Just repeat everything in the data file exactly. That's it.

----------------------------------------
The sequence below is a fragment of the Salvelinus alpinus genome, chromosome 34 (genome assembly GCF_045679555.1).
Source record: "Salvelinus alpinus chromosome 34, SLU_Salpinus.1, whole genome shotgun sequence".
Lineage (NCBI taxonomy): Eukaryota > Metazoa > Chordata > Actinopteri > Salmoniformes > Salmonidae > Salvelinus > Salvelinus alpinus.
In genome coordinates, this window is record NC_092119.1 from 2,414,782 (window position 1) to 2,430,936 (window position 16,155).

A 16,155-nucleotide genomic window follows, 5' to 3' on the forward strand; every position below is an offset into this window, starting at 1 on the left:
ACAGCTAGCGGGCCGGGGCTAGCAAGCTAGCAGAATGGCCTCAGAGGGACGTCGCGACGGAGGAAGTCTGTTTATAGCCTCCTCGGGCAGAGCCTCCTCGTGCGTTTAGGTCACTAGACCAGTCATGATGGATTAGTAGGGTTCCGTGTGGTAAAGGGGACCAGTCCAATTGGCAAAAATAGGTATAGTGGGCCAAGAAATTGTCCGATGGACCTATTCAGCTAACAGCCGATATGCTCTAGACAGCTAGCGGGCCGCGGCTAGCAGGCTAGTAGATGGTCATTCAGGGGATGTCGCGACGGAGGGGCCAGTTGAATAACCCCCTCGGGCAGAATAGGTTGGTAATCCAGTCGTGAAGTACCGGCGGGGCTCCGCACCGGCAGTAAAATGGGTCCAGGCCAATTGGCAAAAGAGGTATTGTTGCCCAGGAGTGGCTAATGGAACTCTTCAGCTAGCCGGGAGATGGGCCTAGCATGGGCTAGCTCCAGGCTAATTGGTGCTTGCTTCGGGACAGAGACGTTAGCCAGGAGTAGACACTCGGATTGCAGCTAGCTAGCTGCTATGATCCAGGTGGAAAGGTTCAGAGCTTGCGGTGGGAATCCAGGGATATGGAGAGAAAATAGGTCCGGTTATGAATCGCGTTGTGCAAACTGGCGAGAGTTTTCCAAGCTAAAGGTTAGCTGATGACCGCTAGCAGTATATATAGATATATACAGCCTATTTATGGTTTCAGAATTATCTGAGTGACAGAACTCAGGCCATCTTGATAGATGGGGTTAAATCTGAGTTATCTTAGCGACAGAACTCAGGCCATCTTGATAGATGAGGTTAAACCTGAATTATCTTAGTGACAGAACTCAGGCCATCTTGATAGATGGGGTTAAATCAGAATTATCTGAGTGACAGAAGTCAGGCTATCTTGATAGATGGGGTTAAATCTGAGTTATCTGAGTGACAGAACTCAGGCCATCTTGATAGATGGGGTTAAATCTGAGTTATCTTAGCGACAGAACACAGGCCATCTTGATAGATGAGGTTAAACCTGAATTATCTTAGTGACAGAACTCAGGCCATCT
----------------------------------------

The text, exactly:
The sequence below is a fragment of the Salvelinus alpinus genome, chromosome 34 (genome assembly GCF_045679555.1).
Source record: "Salvelinus alpinus chromosome 34, SLU_Salpinus.1, whole genome shotgun sequence".
Lineage (NCBI taxonomy): Eukaryota > Metazoa > Chordata > Actinopteri > Salmoniformes > Salmonidae > Salvelinus > Salvelinus alpinus.
In genome coordinates, this window is record NC_092119.1 from 2,414,782 (window position 1) to 2,430,936 (window position 16,155).

A 16,155-nucleotide genomic window follows, 5' to 3' on the forward strand; every position below is an offset into this window, starting at 1 on the left:
ACAGCTAGCGGGCCGGGGCTAGCAAGCTAGCAGAATGGCCTCAGAGGGACGTCGCGACGGAGGAAGTCTGTTTATAGCCTCCTCGGGCAGAGCCTCCTCGTGCGTTTAGGTCACTAGACCAGTCATGATGGATTAGTAGGGTTCCGTGTGGTAAAGGGGACCAGTCCAATTGGCAAAAATAGGTATAGTGGGCCAAGAAATTGTCCGATGGACCTATTCAGCTAACAGCCGATATGCTCTAGACAGCTAGCGGGCCGCGGCTAGCAGGCTAGTAGATGGTCATTCAGGGGATGTCGCGACGGAGGGGCCAGTTGAATAACCCCCTCGGGCAGAATAGGTTGGTAATCCAGTCGTGAAGTACCGGCGGGGCTCCGCACCGGCAGTAAAATGGGTCCAGGCCAATTGGCAAAAGAGGTATTGTTGCCCAGGAGTGGCTAATGGAACTCTTCAGCTAGCCGGGAGATGGGCCTAGCATGGGCTAGCTCCAGGCTAATTGGTGCTTGCTTCGGGACAGAGACGTTAGCCAGGAGTAGACACTCGGATTGCAGCTAGCTAGCTGCTATGATCCAGGTGGAAAGGTTCAGAGCTTGCGGTGGGAATCCAGGGATATGGAGAGAAAATAGGTCCGGTTATGAATCGCGTTGTGCAAACTGGCGAGAGTTTTCCAAGCTAAAGGTTAGCTGATGACCGCTAGCAGTATATATAGATATATACAGCCTATTTATGGTTTCAGAATTATCTGAGTGACAGAACTCAGGCCATCTTGATAGATGGGGTTAAATCTGAGTTATCTTAGCGACAGAACTCAGGCCATCTTGATAGATGAGGTTAAACCTGAATTATCTTAGTGACAGAACTCAGGCCATCTTGATAGATGGGGTTAAATCAGAATTATCTGAGTGACAGAAGTCAGGCTATCTTGATAGATGGGGTTAAATCTGAGTTATCTGAGTGACAGAACTCAGGCCATCTTGATAGATGGGGTTAAATCTGAGTTATCTTAGCGACAGAACACAGGCCATCTTGATAGATGAGGTTAAACCTGAATTATCTTAGTGACAGAACTCAGGCCATCT